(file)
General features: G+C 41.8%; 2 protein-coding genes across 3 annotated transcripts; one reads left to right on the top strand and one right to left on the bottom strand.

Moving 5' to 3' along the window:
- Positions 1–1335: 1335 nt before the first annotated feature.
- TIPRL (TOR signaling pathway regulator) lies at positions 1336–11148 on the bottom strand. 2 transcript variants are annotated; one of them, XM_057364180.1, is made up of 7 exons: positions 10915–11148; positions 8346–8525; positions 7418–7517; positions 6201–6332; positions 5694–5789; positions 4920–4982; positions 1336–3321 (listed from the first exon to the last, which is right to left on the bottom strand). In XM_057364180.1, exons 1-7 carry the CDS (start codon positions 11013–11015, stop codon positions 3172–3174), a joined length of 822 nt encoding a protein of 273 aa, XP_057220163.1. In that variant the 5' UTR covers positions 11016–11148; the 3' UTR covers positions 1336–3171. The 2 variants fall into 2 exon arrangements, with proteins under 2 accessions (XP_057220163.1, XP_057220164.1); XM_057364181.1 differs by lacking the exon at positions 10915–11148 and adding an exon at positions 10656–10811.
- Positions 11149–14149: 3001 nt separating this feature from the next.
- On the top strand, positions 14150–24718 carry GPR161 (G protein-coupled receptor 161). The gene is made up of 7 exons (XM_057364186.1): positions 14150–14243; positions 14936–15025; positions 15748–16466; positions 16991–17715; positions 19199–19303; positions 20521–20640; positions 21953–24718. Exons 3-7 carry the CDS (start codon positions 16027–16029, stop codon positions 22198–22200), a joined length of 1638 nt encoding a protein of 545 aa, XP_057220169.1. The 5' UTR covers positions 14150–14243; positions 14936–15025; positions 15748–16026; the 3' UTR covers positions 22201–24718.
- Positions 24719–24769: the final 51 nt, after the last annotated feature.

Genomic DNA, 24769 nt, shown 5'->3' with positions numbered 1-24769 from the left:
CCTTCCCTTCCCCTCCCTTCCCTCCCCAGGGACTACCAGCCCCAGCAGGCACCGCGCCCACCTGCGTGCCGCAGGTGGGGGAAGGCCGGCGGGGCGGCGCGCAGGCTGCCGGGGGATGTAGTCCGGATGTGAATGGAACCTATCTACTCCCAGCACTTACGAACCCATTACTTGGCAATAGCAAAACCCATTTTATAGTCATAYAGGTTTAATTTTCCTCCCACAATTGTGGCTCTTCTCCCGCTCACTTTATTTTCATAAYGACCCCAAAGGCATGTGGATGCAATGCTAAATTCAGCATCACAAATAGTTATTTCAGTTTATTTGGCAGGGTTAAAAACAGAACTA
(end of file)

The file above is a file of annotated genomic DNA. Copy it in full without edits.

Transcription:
General features: G+C 41.8%; 2 protein-coding genes across 3 annotated transcripts; one reads left to right on the top strand and one right to left on the bottom strand.

Moving 5' to 3' along the window:
- Positions 1–1335: 1335 nt before the first annotated feature.
- TIPRL (TOR signaling pathway regulator) lies at positions 1336–11148 on the bottom strand. 2 transcript variants are annotated; one of them, XM_057364180.1, is made up of 7 exons: positions 10915–11148; positions 8346–8525; positions 7418–7517; positions 6201–6332; positions 5694–5789; positions 4920–4982; positions 1336–3321 (listed from the first exon to the last, which is right to left on the bottom strand). In XM_057364180.1, exons 1-7 carry the CDS (start codon positions 11013–11015, stop codon positions 3172–3174), a joined length of 822 nt encoding a protein of 273 aa, XP_057220163.1. In that variant the 5' UTR covers positions 11016–11148; the 3' UTR covers positions 1336–3171. The 2 variants fall into 2 exon arrangements, with proteins under 2 accessions (XP_057220163.1, XP_057220164.1); XM_057364181.1 differs by lacking the exon at positions 10915–11148 and adding an exon at positions 10656–10811.
- Positions 11149–14149: 3001 nt separating this feature from the next.
- On the top strand, positions 14150–24718 carry GPR161 (G protein-coupled receptor 161). The gene is made up of 7 exons (XM_057364186.1): positions 14150–14243; positions 14936–15025; positions 15748–16466; positions 16991–17715; positions 19199–19303; positions 20521–20640; positions 21953–24718. Exons 3-7 carry the CDS (start codon positions 16027–16029, stop codon positions 22198–22200), a joined length of 1638 nt encoding a protein of 545 aa, XP_057220169.1. The 5' UTR covers positions 14150–14243; positions 14936–15025; positions 15748–16026; the 3' UTR covers positions 22201–24718.
- Positions 24719–24769: the final 51 nt, after the last annotated feature.

Genomic DNA, 24769 nt, shown 5'->3' with positions numbered 1-24769 from the left:
CCTTCCCTTCCCCTCCCTTCCCTCCCCAGGGACTACCAGCCCCAGCAGGCACCGCGCCCACCTGCGTGCCGCAGGTGGGGGAAGGCCGGCGGGGCGGCGCGCAGGCTGCCGGGGGATGTAGTCCGGATGTGAATGGAACCTATCTACTCCCAGCACTTACGAACCCATTACTTGGCAATAGCAAAACCCATTTTATAGTCATAYAGGTTTAATTTTCCTCCCACAATTGTGGCTCTTCTCCCGCTCACTTTATTTTCATAAYGACCCCAAAGGCATGTGGATGCAATGCTAAATTCAGCATCACAAATAGTTATTTCAGTTTATTTGGCAGGGTTAAAAACAGAACTA